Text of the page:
That combination posted nearly a 100% clearance rate in patients during phase two before Gilead walked away from advancing the approach into phase 3 to work on its own combination instead. Bristol hasn't filed for daclatasvir's approval in the U.S., but it has filed for approval in Japan and the EU, suggesting a U.S. application may come soon.

Fool-worthy final thoughts
Sovaldi's strong showing in trials, a significant pent-up demand from warehousing, and its hefty price tag suggests the drug will quickly capture the lion's share of treatment dollars this year. Following its approval on December 6th, distributors bulking up inventory resulted in fourth quarter sales of nearly $140 million for Sovaldi. If Sovaldi maintains that run rate, it will hit blockbuster levels and significantly move the revenue needle for Gilead this year. After all, Gilead didn't include Sovaldi sales in its guidance for $11.3 to $11.5 billion in sales this year, up $10.8 billion in 2013.

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Read/Post Comments (4) | Recommend This Article (8)

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Help us keep this a respectfully Foolish area! This is a place for our readers to discuss, debate, and learn more about the Foolish investing topic you read about above. Help us keep it clean and safe. If you believe a comment is abusive or otherwise violates our Fool's Rules, please report it via the Report this Comment Report this Comment icon found on every comment.

  • Report this Comment On February 05, 2014, at 11:58 PM, badeconomy wrote:

    sovaldi would be an absolute blockbuster . The management could not give an guidance for sovaldi's sales conference call because they were surprised with the tremendous initial reception without any advertising.

  • Report this Comment On February 06, 2014, at 8:45 AM, ralph0865 wrote:

    GILEAD crushed earnings, EPS and Revenues were above WS consensus. $GILD drug portfolio HIV & HCV are amazing. Sovaldi is a CURE for Hep C. BULLISH ·

  • Report this Comment On May 07, 2014, at 12:00 PM, SeminoleJet wrote:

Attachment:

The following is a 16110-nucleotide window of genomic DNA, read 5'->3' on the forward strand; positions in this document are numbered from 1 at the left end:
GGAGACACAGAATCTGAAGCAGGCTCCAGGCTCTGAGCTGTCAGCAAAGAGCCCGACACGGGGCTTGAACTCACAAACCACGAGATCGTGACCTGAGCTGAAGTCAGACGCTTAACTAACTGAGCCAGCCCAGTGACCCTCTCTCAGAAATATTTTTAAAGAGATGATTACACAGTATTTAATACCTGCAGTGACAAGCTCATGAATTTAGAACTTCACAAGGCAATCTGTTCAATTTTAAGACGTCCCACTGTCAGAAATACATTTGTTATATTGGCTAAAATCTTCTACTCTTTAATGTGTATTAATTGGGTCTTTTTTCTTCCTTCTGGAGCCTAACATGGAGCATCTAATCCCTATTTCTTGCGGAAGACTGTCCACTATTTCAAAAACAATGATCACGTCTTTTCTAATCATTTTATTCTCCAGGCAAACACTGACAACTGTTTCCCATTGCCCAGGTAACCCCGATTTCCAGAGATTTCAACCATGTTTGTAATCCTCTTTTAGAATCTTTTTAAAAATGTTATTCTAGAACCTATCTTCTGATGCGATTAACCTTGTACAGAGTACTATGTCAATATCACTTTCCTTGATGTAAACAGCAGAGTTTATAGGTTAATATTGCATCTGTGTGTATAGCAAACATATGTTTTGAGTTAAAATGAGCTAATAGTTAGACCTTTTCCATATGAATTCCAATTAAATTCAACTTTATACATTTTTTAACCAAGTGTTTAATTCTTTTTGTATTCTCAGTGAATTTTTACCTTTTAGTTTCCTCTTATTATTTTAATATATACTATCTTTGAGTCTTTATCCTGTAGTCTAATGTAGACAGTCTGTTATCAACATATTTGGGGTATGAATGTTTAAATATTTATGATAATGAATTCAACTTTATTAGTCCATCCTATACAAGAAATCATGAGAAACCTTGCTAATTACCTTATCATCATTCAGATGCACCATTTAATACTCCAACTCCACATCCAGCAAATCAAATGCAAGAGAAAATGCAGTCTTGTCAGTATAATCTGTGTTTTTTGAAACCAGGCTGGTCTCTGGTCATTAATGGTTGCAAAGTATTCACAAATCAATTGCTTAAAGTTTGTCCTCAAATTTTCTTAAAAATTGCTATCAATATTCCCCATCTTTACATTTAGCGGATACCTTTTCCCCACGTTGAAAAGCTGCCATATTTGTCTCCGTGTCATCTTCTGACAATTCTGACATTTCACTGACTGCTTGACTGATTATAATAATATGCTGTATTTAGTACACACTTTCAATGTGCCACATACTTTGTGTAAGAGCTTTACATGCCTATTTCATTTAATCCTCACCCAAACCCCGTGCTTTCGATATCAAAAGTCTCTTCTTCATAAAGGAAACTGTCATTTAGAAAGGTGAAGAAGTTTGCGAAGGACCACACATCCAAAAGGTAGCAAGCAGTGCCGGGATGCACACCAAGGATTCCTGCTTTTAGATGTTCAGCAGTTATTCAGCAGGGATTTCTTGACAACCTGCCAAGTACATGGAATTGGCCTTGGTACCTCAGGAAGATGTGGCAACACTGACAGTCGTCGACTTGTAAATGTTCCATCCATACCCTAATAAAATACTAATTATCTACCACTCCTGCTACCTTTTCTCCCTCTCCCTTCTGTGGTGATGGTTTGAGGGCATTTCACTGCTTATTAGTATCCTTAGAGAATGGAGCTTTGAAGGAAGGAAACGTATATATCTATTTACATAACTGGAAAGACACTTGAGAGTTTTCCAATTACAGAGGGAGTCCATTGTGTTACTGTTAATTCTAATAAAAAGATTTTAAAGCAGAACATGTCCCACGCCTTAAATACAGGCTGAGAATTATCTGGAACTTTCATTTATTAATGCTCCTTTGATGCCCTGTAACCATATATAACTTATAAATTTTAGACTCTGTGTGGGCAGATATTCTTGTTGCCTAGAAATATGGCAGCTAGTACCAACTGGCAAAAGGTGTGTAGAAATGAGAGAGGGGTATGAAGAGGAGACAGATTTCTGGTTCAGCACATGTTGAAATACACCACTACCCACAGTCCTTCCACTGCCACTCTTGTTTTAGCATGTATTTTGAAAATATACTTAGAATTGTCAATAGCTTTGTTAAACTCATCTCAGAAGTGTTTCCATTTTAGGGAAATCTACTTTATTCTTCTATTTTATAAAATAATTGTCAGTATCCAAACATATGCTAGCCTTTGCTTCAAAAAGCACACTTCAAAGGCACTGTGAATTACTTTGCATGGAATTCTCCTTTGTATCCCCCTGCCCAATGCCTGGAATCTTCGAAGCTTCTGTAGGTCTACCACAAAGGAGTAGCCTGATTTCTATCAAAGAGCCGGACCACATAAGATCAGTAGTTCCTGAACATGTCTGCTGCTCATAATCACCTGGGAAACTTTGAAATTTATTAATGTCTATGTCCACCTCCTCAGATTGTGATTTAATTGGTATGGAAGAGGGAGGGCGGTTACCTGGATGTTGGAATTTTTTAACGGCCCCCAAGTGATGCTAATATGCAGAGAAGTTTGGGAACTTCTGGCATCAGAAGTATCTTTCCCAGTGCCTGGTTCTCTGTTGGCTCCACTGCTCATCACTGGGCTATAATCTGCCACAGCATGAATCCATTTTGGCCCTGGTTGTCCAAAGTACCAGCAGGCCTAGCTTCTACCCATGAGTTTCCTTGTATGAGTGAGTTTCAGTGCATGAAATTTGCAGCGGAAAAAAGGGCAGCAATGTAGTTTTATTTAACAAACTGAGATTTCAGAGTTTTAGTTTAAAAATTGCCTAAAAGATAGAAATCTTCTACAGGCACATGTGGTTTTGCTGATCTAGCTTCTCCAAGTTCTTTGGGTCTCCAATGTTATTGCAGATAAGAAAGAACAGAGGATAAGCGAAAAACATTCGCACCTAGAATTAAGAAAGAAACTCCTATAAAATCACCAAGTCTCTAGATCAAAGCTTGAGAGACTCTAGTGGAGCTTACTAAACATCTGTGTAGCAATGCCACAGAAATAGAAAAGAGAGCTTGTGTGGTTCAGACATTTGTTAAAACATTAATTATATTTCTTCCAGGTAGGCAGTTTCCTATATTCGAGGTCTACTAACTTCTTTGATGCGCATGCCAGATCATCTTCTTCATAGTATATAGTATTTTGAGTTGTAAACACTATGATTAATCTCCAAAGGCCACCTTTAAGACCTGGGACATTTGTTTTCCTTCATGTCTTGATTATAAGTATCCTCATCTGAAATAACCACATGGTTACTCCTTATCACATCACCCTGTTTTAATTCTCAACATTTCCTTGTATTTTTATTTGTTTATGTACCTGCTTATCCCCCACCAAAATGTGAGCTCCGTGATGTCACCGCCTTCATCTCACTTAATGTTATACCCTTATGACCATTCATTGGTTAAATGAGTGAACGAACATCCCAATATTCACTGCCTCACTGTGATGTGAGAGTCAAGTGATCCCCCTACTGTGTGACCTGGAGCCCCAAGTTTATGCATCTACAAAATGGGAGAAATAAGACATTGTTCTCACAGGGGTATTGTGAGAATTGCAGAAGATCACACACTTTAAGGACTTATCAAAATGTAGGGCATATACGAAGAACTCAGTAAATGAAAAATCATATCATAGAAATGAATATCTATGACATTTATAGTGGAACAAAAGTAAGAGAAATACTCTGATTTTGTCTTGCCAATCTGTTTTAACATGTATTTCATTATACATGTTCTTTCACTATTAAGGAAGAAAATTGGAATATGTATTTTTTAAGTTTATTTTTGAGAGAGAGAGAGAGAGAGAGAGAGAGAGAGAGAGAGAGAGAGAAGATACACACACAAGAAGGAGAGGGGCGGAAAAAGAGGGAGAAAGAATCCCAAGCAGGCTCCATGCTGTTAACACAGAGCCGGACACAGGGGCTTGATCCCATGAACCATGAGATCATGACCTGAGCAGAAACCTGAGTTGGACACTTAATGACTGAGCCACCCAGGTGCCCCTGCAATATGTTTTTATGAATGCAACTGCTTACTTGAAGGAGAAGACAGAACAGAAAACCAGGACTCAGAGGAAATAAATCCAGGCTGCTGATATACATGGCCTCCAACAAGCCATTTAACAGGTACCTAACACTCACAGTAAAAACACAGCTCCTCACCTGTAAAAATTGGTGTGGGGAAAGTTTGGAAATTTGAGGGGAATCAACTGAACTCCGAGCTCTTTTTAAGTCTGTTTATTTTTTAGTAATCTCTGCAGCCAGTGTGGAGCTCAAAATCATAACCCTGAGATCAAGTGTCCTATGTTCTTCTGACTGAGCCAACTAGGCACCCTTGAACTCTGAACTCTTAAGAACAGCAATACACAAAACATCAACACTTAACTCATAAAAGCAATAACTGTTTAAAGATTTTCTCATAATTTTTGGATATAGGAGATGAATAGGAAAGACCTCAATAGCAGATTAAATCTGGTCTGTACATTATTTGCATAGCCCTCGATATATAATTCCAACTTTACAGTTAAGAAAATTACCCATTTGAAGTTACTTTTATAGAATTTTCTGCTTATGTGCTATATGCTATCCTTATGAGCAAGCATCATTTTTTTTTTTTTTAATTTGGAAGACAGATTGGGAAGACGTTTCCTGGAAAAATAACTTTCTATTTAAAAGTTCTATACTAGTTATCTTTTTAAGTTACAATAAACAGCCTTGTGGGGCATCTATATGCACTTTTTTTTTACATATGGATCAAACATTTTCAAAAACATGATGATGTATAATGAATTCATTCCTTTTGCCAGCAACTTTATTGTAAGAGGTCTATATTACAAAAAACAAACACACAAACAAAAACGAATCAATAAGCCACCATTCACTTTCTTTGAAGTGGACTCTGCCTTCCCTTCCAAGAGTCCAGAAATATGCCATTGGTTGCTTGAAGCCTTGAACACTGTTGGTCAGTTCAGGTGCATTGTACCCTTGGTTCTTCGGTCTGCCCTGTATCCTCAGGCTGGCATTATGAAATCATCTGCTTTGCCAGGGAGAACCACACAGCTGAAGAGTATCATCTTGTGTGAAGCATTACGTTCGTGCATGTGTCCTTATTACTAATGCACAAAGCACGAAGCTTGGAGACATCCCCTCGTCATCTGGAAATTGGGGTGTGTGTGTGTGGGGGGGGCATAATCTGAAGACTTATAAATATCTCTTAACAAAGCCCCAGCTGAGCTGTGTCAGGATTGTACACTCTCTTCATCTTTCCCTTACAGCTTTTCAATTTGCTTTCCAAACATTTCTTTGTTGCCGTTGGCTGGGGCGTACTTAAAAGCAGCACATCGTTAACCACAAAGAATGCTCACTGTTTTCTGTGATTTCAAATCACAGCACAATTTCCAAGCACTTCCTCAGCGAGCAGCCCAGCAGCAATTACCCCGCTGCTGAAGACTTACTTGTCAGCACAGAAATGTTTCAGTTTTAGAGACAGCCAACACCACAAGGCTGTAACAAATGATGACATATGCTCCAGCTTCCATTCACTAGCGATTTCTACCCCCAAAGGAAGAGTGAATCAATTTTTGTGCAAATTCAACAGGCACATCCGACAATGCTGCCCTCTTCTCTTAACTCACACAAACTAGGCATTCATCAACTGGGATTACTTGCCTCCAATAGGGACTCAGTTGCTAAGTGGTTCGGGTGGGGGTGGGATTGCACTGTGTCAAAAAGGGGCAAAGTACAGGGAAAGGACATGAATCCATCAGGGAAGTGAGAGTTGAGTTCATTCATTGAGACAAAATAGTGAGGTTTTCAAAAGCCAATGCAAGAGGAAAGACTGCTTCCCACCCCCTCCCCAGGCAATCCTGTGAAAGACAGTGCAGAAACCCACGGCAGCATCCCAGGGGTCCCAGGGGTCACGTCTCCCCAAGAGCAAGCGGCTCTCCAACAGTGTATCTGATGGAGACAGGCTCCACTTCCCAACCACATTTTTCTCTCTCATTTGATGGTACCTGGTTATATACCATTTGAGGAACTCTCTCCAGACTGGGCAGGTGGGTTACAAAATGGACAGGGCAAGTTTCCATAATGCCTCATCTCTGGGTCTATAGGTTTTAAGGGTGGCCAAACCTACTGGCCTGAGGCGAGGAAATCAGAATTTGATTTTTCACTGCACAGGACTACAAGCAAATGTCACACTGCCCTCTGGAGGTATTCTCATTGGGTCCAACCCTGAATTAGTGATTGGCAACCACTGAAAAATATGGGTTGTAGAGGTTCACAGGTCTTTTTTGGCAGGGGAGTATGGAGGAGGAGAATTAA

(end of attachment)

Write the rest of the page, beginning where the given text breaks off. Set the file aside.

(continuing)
Gilead Pharma has a price of $84,000. on the per treatment of the new hep C drug.

    My question, being in the pharma industry, is what kind of discount are every other country in the world paying for this drug other than the USA???

    R+D dollars raise the price here in the USA so we pay the most of any country. In all likelyhood, the discount to every other country in the world are probably getting a 90% plus discount. So Gilead needs to have our country pay for everybody else.

    Big Pharma screws the USA every day of the year and twice on Sundys. Gilead wants the USA to fork over millions even billions of dollars for them to get mucho dollars to pay their execs. This stinks.

    Please do not tell me otherwise, it will be only a lie.

  • Report this Comment On May 07, 2014, at 1:02 PM, deckdawg wrote:

    Todd, Sovaldi is not far more expensive than prior generation treatments. It is cheaper, per actual cure. Prior generation treatments had both a substantially lower efficacy, and a substantially lower compliance rate. Most required interferon infusions, which can have debilitating side effects.

    SeminoleJet,

    The American culture of enterprise has blessed the rest of the world. We should rejoice in that. Gilead has priced their drug in each country to try and make it available to as many patients as possible, given the resources of each country. The developed world (Western Europe, for example) is paying somewhere around $60K per cure. Cheaper than the US, but not $900/cure like Egypt.